Standing at the shore was a Native woman dressed in jeans and a thick wool sweater. She was all smiles and seemed genuinely happy to see us. She led us to Totem Park, the site for which the former fishing camp and cannery hub is now most famous, to see Alaska’s largest collection of authentic totem poles, currently numbered at 21. Originals and replicas towered far into the blue summer skies, and as if on cue, a bald eagle soared overhead. It felt like a very good omen.

We walked to a totem carving house, a large wooden warehouse where master carvers work for months on end to create stunning 3m- to 18m-tall totems  that represent the many Northwest Coast Native lineages, starting with the Tlingit-Haida’s Eagle and Raven family moieties (meaning ‘halves’).

Waiting for us was a small, demonstration version of the traditional ku.éex’ feast, which included an array of crunchy sea asparagus, seaweed rice and platters piled high with heaping chunks of smoked salmon and halibut. What looked like a freshly baked bundt cake was actually a hearty fish loaf with a sour cream and chive topping, ready for slicing. An oversize tin of whole halibut with mayonnaise, lemon pepper and garlic showed off an impressive fish harvest. Plates of gooey wild-berry cobbler, made with local blackberries and blueberries, awaited us at the end.

I was moved knowing that our hosts had handpicked the sea asparagus, seaweed and berries, and caught and prepared several huge local fish just for us. This was their way of showing true gratitude for us coming to learn more about their community.

To fully understand the culture’s ceremonies of giving so many gifts and feeding hundreds of people, I reached out to Rosita Kaa háni Worl, president of the Sealaska Heritage Institute, an organization of cultural preservation, creation, advocacy and education for Native Alaskan artists. Worl – who is Tlingit Eagle from the Thunderbird Clan and House Lowered from the Sun, a Child of the Sockeye Clan – helped clarify how this practice came to be.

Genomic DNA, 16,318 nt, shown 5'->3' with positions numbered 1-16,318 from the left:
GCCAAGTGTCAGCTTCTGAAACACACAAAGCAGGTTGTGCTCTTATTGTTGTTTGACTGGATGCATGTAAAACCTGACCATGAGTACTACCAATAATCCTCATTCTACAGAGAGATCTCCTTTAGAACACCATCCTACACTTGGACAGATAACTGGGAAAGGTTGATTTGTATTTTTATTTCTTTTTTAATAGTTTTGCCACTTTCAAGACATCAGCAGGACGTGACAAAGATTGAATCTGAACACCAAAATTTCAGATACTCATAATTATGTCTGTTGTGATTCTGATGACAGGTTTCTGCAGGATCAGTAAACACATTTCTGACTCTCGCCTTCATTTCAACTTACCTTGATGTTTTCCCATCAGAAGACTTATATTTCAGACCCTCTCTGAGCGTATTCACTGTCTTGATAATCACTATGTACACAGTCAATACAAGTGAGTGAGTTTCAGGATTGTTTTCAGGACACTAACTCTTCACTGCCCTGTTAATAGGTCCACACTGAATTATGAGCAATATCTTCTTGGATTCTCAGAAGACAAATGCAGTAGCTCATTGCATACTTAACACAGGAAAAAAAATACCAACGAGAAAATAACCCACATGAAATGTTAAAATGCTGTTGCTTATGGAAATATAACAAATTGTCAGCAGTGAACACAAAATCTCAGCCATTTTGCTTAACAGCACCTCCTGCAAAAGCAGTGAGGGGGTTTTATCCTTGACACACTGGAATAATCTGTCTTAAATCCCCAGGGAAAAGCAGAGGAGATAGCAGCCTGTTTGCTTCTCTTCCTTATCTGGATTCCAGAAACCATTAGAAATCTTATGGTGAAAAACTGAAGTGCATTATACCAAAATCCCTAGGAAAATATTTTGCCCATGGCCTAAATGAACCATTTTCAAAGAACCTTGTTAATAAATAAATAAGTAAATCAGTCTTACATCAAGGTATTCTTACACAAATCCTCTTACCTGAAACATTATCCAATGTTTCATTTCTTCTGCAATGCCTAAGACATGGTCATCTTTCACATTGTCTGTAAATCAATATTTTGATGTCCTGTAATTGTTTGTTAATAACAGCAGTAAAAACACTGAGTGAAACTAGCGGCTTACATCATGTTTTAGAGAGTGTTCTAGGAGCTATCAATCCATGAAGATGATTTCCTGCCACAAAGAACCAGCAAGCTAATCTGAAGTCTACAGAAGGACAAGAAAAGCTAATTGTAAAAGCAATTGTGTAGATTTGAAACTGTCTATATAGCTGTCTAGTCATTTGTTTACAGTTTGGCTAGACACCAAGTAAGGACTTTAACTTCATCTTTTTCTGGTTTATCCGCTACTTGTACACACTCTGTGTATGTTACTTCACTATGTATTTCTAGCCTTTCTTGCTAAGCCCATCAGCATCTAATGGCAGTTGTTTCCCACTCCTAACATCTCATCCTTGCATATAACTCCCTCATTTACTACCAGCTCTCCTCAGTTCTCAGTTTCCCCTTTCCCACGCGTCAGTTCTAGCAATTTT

“We live in an absolutely beautiful land that’s so easy to marvel at,” Worl explained. “It’s a rich rainforest, and the greatest resource for us has been from the seas, in particular the salmon that provide us food. The trees provide wood for our monumental art, large clan houses and canoes for when we travelled for trading expeditions as far away as Oregon and the northern areas.”

In short, these ceremonies of generosity are an economic, social, religious and political glue like no other. As Wor explained, “These ceremonies bring together opposite clans and help create balance among our moieties, clans and houses; and our ancestors. They keep harmony in our very complex social structure — and that’s really important.”

Northwest Coast Native tradition is dynamic; the totem carvings, songs, food, gatherings and giving spirit represent a thriving and celebratory culture that stands the test of time every day. That we may all learn to be as generous to our communities would be a gift in itself.